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Ambitious new Swansea inland waterway to Clydach planned linking River Tawe and canal network

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A report into the possibility of creating new ways to travel from the mouth of the River Tawe up the Swansea Valley and towards Neath was unveiled.

It was also revealed that funding has been secured for a new riverboat pick-up and drop-off point near the Liberty Stadium.

The report – PDF Document Copper Jack: New Destinations (PDF, 1MB) – was published by Swansea Community Boat Trust, a charity that operates the Copper Jack community boat on the Tawe and promotes the heritage, use and environment of the area’s inland waterways.

The report states that it is feasible, with significant funding and other support, to create navigable waterways as far as Clydach and Jersey Marine, with these linking up with existing canals.

The report has received funding through the European Maritime and Fisheries Fund, which is funded by the European Union and the Welsh Government. Support comes from the Swansea Bay Fisheries Local Action Group (SBFLAG), managed by Swansea Council.

Trust board member John Andrew Davies said: “The trust is delighted that the report and video helped the council get the funding for a landing pontoon at the Copperworks.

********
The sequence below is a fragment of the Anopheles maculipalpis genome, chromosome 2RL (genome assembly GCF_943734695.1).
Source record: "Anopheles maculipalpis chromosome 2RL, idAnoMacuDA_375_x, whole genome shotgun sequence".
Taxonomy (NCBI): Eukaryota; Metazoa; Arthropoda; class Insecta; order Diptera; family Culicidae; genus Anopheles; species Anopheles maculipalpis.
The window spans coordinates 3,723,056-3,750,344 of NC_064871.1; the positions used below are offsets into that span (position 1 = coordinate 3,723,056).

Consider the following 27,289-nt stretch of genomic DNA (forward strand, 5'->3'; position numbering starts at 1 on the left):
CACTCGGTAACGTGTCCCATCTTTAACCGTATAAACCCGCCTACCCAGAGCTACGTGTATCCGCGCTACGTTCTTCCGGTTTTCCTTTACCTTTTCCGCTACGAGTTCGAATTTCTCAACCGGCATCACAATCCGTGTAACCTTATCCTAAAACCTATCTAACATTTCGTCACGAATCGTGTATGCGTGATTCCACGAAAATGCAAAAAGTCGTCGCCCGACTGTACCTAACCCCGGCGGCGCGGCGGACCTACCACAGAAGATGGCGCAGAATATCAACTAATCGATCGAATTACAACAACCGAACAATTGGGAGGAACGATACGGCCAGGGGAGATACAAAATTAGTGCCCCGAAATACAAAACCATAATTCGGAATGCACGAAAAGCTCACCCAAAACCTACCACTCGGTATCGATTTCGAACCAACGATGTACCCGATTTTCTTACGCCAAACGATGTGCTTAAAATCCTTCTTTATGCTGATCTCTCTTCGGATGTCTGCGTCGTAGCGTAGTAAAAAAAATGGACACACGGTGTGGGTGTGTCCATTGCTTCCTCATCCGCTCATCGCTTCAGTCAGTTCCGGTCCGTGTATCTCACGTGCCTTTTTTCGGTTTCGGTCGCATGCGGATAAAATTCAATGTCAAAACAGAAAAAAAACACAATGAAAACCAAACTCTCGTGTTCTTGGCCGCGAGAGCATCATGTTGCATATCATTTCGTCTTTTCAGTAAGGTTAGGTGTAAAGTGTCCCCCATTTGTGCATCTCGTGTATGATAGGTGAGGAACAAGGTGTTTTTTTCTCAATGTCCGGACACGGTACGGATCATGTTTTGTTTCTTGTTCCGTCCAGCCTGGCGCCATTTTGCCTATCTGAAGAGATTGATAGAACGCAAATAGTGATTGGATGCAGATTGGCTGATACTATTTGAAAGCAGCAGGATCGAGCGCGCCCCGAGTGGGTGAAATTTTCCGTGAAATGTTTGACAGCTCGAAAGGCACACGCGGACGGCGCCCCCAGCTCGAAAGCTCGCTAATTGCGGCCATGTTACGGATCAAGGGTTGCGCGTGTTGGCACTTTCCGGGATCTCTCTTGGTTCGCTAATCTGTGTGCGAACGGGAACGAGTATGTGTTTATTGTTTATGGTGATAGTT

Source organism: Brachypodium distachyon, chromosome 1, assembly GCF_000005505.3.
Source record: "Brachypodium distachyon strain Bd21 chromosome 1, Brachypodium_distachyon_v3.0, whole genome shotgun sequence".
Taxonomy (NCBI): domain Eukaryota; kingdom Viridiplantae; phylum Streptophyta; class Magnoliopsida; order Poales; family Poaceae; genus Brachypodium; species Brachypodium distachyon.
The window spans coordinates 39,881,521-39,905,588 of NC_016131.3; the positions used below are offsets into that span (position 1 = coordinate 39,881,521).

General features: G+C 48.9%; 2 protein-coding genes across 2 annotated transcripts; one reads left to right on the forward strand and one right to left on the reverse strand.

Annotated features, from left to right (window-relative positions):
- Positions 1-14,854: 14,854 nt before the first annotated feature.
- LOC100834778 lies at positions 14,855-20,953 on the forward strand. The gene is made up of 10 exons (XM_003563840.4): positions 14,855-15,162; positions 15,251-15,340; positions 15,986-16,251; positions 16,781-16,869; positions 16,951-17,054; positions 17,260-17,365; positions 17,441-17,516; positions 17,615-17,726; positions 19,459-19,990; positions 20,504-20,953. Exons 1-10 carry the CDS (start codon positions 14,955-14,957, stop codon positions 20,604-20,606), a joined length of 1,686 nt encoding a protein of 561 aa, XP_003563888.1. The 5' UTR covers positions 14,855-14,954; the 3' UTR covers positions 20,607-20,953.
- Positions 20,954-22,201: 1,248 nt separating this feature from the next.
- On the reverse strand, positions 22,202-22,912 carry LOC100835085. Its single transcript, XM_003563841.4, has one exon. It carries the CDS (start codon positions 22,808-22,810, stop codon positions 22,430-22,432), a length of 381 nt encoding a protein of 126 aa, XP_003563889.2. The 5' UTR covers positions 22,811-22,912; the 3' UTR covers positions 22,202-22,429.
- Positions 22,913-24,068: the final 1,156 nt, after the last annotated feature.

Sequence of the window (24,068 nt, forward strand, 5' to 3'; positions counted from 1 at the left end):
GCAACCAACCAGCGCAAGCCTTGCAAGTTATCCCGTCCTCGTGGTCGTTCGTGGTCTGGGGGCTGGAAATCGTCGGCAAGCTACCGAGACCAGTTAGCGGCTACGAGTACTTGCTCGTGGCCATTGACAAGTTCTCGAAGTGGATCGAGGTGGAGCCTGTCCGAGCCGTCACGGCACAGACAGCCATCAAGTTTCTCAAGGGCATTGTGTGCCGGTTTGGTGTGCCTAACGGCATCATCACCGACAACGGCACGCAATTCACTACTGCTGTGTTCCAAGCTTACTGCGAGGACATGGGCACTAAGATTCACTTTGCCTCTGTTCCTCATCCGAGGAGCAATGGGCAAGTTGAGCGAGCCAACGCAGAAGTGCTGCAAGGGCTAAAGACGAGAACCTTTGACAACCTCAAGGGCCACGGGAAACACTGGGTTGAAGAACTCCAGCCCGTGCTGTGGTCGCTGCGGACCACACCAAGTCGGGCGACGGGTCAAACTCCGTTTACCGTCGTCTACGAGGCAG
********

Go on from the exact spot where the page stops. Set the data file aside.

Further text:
“Copper Jack cannot operate at the moment due to the pandemic, but when things improve the trust looks forward to running boat trips for the public from Swansea Marina to an exciting new destination.

“For the first time, passengers will be able to get off Copper Jack to enjoy the Copperworks experience, or visit the Liberty Stadium.

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“The report and video also highlight the potential benefits of linking the navigable River Tawe with local canals to create a 35-mile cruising inland waterway. 

“This ambitious proposal has been around for a few years now, so it would be great if key stakeholders already working hard to regenerate the canals of Swansea Bay could get together to agree a long term strategy to deliver this fantastic project, whenever some funding becomes available.”

Robert Francis-Davies, the council’s cabinet member for investment, regeneration and tourism, said: “We were pleased to support this report. The recommendations represent a positive output and help lay the foundations for future development and job opportunities for the Tawe.

“We’re already looking at future development opportunities on the River Tawe. This includes improving access to the river to encourage the public to travel by water instead of the road.”

At present, as part of its £1bn regeneration programme, the council is developing the Hafod-Morfa Copperworks Powerhouse, with world-class Welsh distiller Penderyn set to have a base there.

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The council also plans to work with a development partner to transform more of the copperworks site, the riverside site of the former St Thomas station and the area alongside the SA1 sailbridge.

Today’s report was commissioned by the trust and produced by specialist waterways consultants Moss Naylor Young. An accompanying video was produced by Swansea business iCreate.

The report recommends the provision of landing pontoons on the Tawe, initially at the copperworks quay.

The report and video supported an application by the SBFLAG to Welsh Government for the funding of the pontoon – and this was successful.

Surveys will now identify the best location for the pontoon, probably near the emerging Penderyn development at the Copperworks.